Hooking your audience is key to drawing them in and holding their attention. A hook is a crucial part of your speech consisting of your opening words that serves to prick the ears of the audience and make them want to hear more.
If you get your presentation off on the right foot, you’ll have a much better chance of holding your listeners’ attention to the end.
The Best Bait for the Job
There are many ways to grab your audience’s attention.
- – You can surprise them with a fact they probably don’t know: “Did you know that pigs are physically incapable of looking up at the sky while standing?” That could apply to a speech about thinking outside of the box or one that seemingly has nothing to do with your subject until you fill them in.
- – You can use a story to reel them in. Telling a great story gets people interested in your point of view and makes them want to hear more about how the story ties in to your presentation. In the video below Martin Presse talks about how to do this effectively. A story also serves as a great takeaway that, when done well, is easy to remember and helps your audience remember what you said long after your speech is over.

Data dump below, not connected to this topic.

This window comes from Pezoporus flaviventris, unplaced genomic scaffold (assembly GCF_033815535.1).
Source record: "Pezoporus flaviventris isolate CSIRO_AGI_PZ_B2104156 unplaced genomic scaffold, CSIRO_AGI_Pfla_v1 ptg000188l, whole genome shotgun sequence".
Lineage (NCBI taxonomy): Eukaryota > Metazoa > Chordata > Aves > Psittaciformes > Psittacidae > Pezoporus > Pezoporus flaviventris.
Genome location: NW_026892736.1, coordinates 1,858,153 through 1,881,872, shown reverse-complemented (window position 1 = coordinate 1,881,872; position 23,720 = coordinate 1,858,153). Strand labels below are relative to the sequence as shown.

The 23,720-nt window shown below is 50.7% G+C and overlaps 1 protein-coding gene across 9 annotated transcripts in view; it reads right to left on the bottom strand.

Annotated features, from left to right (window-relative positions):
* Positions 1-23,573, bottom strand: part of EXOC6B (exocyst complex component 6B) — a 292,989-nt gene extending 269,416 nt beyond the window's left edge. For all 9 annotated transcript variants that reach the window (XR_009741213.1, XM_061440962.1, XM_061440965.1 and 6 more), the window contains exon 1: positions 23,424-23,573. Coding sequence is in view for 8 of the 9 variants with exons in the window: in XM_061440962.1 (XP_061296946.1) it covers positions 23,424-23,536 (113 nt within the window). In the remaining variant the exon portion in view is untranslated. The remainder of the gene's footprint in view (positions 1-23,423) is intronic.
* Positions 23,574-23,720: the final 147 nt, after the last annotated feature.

- – You can share a personal experience. Tell the audience something about yourself that they can relate to. Perhaps something specific happened in your life that brought you to where you are now. Share that with your audience as a way of illustrating that you understand their situation because you have lived it yourself and have some wisdom to share now.
- – You can ask for audience involvement. “Imagine a world where…” Getting people to participate by thinking draws them in and makes them feel like they are a part of your presentation. It also provides a great touchstone for your wrap up. You can refer back to your opening after talking about how your product or idea can help make that world a reality for them.
- – You can use a proverb. Foreign proverbs are especially useful because many people will not have heard them before.
Practice Reeling Them In
Look back at the opening of one of your previous speeches and think about how you can improve it. Practice adding a proverb or a story or mine the Internet for an interesting but little-known fact about something you can tie in to your speech.
Or get ready for an upcoming speech using one of these techniques.
Think about the kind of impact you want to have on your audience when choosing a technique. Do you want them motivated to a specific action? Try sharing personal experience or asking for their involvement.
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